Wizards forward Andray Blatche says he will resist urge to 'woof' at Kevin Garnett
Friday, April 9, 2010
BOSTON -- Kevin Garnett crossed Andray Blatche's respect line of demarcation the last time the Washington Wizards played in Boston. Blatche cannot remember what Garnett shouted at him -- it could've been gibberish -- but he felt compelled to respond when the trash-talking, future Hall of Fame power forward got so close to him that Garnett's lips nearly touched his cheek.
Blatche got in some taunts on the 33-year-old Garnett, calling him "washed up," along with some unprintable words of derision. But when the game concluded, Garnett left the court with the upper hand as he held Blatche without a field goal for the final six minutes and the Boston Celtics overcame a 13-point deficit to win, 86-83.
Afterward, Coach Flip Saunders criticized Blatche for "woofing" at Garnett, whom he coached for nearly 10 years in Minnesota. "You never want to let an opponent think they are getting to you mentally," Saunders said. "I've always believed, let your game tell your story. You never get a great player motivated, especially when they are getting older, you let them go."
Blatche initially shot back that he was simply defending himself. But if placed in a similar situation on Friday, when he returns to TD Garden, Blatche said he would take a different approach against Garnett.
"What happened last time, happened last time," Blatche said. "Me and Coach had a talk, so I'm going to do exactly what my coach asks of me. If he wants me to say nothing, I'm going to say nothing. I'm just going to go out and play my game and try to get us a win."
Garnett is a player Blatche respects, once admired and has drawn comparisons to since he entered the league out of high school in 2005. And ever since he took over as coach of the Wizards, Saunders has shared several Garnett tales with Blatche. But no matter how much the stories tend to irk Blatche, Saunders cannot move beyond the comparisons because Blatche has a rare skill set for his size, has learned to excel with some of the same offensive plays he used for Garnett and has taken a star turn in similar fashion.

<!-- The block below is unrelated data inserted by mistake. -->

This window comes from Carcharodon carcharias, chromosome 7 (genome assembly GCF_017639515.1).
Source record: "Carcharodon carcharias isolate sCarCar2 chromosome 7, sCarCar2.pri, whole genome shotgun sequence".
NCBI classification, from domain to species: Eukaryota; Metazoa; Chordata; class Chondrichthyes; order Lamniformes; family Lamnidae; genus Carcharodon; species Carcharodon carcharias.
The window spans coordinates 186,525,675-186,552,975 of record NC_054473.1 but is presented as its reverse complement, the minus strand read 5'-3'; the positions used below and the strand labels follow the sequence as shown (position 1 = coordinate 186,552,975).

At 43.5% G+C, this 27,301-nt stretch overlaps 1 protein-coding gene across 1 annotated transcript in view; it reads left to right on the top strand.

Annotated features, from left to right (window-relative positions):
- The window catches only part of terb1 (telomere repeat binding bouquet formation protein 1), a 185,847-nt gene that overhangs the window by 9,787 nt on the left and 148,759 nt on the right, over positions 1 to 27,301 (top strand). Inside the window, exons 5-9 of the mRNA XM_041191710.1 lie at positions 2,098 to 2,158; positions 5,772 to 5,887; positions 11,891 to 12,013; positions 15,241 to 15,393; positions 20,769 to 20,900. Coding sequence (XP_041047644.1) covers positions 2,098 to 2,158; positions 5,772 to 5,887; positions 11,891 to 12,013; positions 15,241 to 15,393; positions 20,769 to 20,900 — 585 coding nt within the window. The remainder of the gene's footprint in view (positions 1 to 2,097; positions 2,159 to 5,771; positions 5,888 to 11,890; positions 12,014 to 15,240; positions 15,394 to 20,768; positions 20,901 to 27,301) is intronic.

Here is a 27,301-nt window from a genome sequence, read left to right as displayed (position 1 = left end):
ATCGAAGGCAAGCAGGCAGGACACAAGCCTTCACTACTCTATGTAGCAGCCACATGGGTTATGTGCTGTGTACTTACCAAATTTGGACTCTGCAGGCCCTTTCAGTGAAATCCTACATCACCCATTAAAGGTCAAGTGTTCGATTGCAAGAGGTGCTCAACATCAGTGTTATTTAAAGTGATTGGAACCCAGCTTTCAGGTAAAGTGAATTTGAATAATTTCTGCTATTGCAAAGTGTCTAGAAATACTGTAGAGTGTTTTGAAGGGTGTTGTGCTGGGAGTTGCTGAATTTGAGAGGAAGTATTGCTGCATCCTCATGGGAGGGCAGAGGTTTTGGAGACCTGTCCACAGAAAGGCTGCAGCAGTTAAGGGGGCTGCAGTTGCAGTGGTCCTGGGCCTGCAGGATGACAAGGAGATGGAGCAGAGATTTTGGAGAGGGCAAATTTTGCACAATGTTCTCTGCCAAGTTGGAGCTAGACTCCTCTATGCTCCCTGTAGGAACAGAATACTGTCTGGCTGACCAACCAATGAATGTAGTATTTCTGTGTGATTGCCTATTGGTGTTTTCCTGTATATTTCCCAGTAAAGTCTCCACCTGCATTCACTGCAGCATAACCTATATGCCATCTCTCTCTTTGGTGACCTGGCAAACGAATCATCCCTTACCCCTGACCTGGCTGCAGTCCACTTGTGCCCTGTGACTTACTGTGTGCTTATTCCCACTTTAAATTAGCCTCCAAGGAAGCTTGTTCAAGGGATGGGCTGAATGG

During Saunders's first season in Minnesota -- which also happens to be the last time he finished a season and failed to reach the playoffs -- the Timberwolves reworked their roster, traded away several established veterans and decided to build around a 19-year-old rookie. And in his first season in Washington, the Wizards got rid of two former all-stars and a quality, established center only to watch the 23-year-old Blatche finally start to tap into so much of his unfulfilled potential.
"I didn't have any qualms," Saunders said of the deadline deals that shipped out Antawn Jamison, Caron Butler and Brendan Haywood, "because, being around him, I felt that he could respond to that. I knew he had that kind of ability."
In 28 games since the all-star break, Blatche has averaged 21.6 points, 8.1 rebounds and 3.4 assists, notched seven games with at least 20 points and 10 rebounds and recorded 10 of his 14 double-doubles this season.
"I'm getting to a point where I'm beginning to come into my own," Blatche said. "I definitely feel the organization gave me a chance to prove that I am a great player. They left it up to me to take advantage of it and that's what I did. I don't really look at that comparison [to Garnett] no more."
Blatche said he expects his role will change next season with Gilbert Arenas returning, the Wizards getting a high lottery pick and possibly adding some quality upgrades in free agency. But he said he wouldn't stop working. "The main thing is don't get a big head," he said.
Saunders said he never had to yell at Garnett, but Blatche already has had a few run-ins with the coach this season. In January, he became one of the few players Saunders has ever suspended, and the two clashed again two weeks ago, when Blatche blew off Saunders during a game against Charlotte and sulked on the bench for the rest of the night.
Saunders sees it as part of Blatche's maturation process.
"In the long run, I want him to be successful and I think he can be successful. I'm not going to just give in to him because he's going to be stubborn. I can be more stubborn than him," Saunders said. "His biggest thing is, how is he going to deal with success? Part of the success he's having this season is because of how hard he worked last season. Now he's reaping the benefits of that. But do you use what you've done as a springboard for more success? Or do you become satisfied? I don't think he'll become satisfied, because I don't think we'll let him. We're going to make sure he keeps on working. Having spent some time with him in the summer, I discovered, when things are going pretty good, he can relax a little bit. You've got to keep a thumb on him all the time."
Blatche said he continues to learn from his mistakes and rarely repeats them. "The only way that I grew to being the player that I am is from things that I've been bad at," Blatche said. "I'm not doing the same mistakes over and over on the court."
And that includes ignoring Garnett, no matter how close he gets while talking smack. "That's old. That's in the past," Blatche said. "I'm going to do my job with a smile on my face."